CARSON, Calif. -- Zlatan Ibrahimovic has departed for Russia and his duties as a pitchman during the tournament, but he still sounds irked that he won't be playing as Sweden returns to sport's biggest stage after 12 years.
The 36-year-old striker retired from international play following Euro 2016, but he hinted several times that he'd like a greater role at the World Cup beyond brand ambassador, noting that “A World Cup without me wouldn’t be a World Cup” when he appeared on Jimmy Kimmel's talk show nearly two months ago.
“It's the biggest party in football, playing in the World Cup,” Ibrahimovic said before he departed after the LA Galaxy's 3-0 win Saturday night over Real Salt Lake. “All the best players are there. Zlatan is not there, should have been there, but is not there.”
The Swedish federation announced in late April that Sweden's all-time scoring leader -- with 62 goals in 116 caps -- was not a candidate for Janne Andersson's 23-man roster after telling officials, sporting director Lars Richt said, that “he hasn't changed his mind regarding playing for the national team. It's still a no.”
Andersson has cribbed together a virtually starless side that's been praised for its “collective play,” and some Swedish media have proclaimed the team stronger than the sides that included Ibrahimovic.
“They're all talking like they have the collective game now, and they did so fantastic in [qualifying],” said Ibrahimovic, who played in the 2002 and 2006 World Cups. “For me, obviously, the best should be in the World Cup. When you do something amazing, that is when you win the World Cup. And that is what I'm about. That's my mentality.
“But OK, we have different philosophy, different mentality. And they've found the collective now, the typical Swedish [understated style], what they call. And the media says they're better without me, so that's why I believe in them.”
Ibrahimovic said he'd not “heard a lot about the World Cup,” ostensibly because the buzz ahead of Thursday's opener is muted here after the US national team's failure to qualify, said he expects a “fantastic atmosphere,” that the Russian organizers “will handle it good,” and that fans, he included, “will enjoy the football, beautiful game, and I think the best team will win. Who that will be, I don't know.”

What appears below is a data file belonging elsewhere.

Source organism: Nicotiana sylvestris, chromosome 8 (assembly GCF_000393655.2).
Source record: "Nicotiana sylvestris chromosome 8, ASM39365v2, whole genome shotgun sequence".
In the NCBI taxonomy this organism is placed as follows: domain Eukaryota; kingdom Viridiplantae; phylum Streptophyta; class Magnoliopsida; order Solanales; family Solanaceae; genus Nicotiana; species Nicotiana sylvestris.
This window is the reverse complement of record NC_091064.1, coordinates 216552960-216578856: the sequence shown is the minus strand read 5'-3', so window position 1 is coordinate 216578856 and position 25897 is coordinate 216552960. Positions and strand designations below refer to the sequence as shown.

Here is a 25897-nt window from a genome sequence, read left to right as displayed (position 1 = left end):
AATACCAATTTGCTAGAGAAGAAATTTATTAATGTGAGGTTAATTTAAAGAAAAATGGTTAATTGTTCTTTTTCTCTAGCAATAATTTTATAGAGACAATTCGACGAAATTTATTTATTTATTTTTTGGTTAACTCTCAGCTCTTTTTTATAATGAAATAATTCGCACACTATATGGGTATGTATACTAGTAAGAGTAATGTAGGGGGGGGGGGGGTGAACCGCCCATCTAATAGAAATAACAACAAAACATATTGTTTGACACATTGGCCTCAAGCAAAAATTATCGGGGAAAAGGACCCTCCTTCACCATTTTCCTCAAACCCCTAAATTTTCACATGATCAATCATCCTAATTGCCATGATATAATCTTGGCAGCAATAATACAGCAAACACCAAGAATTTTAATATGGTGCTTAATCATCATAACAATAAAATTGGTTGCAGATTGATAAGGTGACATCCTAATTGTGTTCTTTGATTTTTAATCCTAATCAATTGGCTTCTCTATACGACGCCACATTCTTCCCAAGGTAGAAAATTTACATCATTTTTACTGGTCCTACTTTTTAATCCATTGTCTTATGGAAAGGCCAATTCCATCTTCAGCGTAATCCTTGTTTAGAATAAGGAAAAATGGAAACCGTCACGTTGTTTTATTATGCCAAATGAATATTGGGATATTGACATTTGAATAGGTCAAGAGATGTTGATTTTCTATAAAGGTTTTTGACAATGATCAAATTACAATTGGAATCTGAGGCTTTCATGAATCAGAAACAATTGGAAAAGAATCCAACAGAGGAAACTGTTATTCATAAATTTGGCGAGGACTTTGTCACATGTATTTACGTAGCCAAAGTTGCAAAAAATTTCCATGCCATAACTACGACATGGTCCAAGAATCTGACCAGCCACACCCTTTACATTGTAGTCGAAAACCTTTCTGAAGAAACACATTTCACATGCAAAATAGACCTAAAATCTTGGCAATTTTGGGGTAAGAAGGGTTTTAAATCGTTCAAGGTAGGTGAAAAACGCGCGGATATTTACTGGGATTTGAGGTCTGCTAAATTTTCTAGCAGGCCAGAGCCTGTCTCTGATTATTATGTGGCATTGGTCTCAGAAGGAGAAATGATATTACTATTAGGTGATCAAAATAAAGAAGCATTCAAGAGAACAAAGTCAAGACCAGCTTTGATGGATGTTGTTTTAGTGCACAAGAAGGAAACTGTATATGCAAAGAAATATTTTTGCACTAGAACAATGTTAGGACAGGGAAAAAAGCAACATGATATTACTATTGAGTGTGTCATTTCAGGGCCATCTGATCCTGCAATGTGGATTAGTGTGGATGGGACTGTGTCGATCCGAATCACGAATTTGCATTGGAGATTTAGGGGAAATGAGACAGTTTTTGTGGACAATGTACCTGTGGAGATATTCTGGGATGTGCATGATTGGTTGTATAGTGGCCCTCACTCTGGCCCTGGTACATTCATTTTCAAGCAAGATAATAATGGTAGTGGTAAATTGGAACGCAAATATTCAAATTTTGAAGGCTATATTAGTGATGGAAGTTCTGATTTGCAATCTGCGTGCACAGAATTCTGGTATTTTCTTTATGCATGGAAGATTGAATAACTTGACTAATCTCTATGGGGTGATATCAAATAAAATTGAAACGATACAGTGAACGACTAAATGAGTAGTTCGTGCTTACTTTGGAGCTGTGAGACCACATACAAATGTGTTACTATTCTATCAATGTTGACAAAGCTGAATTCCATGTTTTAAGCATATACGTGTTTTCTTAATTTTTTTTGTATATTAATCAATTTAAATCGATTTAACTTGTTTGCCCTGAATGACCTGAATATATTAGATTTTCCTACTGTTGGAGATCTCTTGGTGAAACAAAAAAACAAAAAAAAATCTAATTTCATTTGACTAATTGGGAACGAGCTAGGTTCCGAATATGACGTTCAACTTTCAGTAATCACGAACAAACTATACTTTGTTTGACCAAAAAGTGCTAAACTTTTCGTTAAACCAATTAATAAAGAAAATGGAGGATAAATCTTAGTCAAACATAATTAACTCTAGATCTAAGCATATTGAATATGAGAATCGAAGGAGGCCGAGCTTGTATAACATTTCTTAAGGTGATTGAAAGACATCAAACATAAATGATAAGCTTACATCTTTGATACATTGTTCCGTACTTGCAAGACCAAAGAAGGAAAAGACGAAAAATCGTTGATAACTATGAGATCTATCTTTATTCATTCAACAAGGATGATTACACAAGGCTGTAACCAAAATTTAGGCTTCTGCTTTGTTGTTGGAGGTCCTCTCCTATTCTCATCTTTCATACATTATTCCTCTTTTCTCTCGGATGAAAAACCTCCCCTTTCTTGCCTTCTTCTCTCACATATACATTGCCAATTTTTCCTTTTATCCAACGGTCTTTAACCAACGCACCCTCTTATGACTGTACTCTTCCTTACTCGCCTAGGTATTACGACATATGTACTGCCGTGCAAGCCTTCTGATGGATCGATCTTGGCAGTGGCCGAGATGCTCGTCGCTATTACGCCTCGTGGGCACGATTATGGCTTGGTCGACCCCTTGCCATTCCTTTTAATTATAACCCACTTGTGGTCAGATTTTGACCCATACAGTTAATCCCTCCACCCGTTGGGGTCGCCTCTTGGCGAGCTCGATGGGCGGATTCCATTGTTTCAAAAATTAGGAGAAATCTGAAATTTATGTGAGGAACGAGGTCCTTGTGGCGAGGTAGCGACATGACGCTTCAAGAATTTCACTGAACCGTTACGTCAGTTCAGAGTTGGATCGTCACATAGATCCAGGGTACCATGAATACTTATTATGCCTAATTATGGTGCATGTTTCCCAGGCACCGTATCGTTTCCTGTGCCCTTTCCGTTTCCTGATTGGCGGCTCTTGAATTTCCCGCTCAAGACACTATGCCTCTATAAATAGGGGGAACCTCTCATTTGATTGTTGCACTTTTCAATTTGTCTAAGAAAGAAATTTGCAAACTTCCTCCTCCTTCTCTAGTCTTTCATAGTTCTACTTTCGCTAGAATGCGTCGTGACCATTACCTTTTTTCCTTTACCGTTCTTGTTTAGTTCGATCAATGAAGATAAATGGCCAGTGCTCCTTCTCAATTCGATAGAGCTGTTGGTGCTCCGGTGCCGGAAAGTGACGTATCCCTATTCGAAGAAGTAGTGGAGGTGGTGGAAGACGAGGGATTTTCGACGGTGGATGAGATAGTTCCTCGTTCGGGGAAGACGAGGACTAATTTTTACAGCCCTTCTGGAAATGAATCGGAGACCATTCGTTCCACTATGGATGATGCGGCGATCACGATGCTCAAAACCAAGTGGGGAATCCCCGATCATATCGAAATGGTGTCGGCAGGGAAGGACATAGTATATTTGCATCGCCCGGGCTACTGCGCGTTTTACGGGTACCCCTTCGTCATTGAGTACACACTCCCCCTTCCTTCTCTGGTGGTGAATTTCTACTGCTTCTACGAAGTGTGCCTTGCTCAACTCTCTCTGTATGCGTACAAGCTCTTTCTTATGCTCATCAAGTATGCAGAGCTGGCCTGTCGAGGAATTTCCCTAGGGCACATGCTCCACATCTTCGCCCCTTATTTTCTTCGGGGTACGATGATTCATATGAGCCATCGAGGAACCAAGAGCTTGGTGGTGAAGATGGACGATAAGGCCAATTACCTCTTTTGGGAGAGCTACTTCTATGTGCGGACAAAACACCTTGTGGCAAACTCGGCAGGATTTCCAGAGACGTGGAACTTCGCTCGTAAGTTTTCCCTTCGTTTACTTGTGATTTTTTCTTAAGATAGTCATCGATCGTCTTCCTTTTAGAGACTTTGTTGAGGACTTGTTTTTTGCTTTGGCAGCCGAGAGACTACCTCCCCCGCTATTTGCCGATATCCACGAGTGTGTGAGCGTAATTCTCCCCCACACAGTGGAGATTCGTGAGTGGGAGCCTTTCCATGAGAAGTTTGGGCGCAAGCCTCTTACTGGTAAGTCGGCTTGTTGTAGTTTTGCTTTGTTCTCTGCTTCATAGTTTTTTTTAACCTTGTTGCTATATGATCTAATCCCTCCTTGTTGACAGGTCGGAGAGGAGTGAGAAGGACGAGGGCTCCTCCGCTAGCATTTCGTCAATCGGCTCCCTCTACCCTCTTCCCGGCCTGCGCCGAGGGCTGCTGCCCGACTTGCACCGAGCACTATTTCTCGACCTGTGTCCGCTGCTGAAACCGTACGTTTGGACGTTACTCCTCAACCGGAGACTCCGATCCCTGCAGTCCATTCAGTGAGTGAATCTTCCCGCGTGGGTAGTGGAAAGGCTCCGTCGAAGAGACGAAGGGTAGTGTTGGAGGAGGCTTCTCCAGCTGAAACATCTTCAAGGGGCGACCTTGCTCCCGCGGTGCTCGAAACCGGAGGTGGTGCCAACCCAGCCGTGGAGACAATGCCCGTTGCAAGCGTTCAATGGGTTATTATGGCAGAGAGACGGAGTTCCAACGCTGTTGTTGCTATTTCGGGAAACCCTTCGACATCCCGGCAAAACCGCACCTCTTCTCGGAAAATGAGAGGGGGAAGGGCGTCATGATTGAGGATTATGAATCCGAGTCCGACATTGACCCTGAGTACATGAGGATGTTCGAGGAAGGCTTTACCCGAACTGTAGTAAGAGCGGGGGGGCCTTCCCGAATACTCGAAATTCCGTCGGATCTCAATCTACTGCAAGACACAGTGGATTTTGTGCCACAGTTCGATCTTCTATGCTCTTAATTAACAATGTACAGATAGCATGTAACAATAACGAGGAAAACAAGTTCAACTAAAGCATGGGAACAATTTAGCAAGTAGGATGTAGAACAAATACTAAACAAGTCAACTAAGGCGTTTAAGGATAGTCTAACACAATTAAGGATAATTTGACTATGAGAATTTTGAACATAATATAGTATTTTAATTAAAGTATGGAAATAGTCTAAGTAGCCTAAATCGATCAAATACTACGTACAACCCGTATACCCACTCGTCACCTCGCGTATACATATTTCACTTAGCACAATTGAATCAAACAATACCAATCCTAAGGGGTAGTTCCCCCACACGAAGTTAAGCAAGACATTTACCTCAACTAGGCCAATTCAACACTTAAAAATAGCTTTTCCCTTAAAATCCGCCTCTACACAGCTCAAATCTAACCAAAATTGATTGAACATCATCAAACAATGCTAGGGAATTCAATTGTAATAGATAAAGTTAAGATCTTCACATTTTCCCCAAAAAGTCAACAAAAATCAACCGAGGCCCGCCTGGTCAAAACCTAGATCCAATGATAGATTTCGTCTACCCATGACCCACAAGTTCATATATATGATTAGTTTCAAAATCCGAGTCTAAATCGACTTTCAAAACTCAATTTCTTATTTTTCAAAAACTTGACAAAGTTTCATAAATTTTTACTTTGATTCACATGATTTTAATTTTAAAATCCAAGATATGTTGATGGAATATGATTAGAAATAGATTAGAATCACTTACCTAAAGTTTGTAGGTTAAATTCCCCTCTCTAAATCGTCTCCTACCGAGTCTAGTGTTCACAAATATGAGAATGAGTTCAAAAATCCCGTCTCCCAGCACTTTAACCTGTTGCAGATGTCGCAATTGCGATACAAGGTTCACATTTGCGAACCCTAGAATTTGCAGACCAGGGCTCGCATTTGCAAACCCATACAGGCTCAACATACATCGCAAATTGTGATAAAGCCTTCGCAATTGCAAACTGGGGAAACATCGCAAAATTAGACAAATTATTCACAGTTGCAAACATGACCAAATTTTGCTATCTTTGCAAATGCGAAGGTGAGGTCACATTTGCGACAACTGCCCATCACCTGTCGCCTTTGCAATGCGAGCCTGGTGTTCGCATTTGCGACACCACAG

He said he's rooting for Brazil, among the tournament favorites, and Sweden, which would consider reaching the quarterfinals a fine achievement.
Ibrahimovic's World Cup experiences were frustrating but rewarding. He was 20 when he went to Japan, where he came off the bench in Sweden's draw with Argentina in its group finale and round-of-16 loss to Senegal. Four years later in Germany he started three of the Swedes' four games -- a scoreless draw with Trinidad and Tobago, a 1-0 win over Paraguay and the 2-0 group-of-16 defeat to the hosts -- and missed the group finale against England and Galaxy captain Ashley Cole.
“In Japan, I was not so involved,” he said. “I had big will to play, very hungry, but I didn't get a lot of chances. I got a little time, but I felt I could get more, but that's the football. Not everybody can get what they want always. But it was fantastic. ... The whole atmosphere, on the way to the stadium, outside the stadium, the fantastic stadiums [with] 70,000, 80,000, 90,000 even [in attendance]. It's amazing.”
He wasn't fully fit when he played in Germany, “where I had bad moments with my [thigh] injury. “
“But every World Cup has its own memory,” he said. “So I'm very happy I was in a World Cup, I did two and experienced that, so that is for me something that lives forever.”
The Swedish media's swipes at Ibrahimovic clearly bother him, although he mostly joked about them during his post-training media session last week.
“If you win 33 collective trophies [in European club soccer] and you sing against somebody that won those things, it means they know and he don't know,” he said. “But still he won 33 collective trophies. ... With the biggest teams in the world, where in the team you have bigger egos than the whole country [of Sweden] has. And still he won, collective. So I know how to win, trust me. And I do it good.”
The outspoken Ibrahimovic, whose parents immigrated to Sweden from Yugoslavia, said attacks on him “is the Swedish media mentality.”
“I don't have a typical Swedish name, I'm not a typical Swedish attitude, behavior and that,” he said. “And still I have the record in the national team [for goals], and still I play in Ajax, Juventus, Inter, Barcelona, Milan, PSG. Manchester United, Galaxy. So if you don't know how to do it 'collective,' why did you play in the biggest teams in the world? And you won?
“I should not put myself to their level and start talk, because I am up here. And like I said in the [news] conference when I came [to the Galaxy at the end of March], it is good to be up here. I don't want to go down. Let's go upwards. Let's improve the game here and help. That is what I'm here for. I'm not here to explain myself, because the facts speak for themselves.”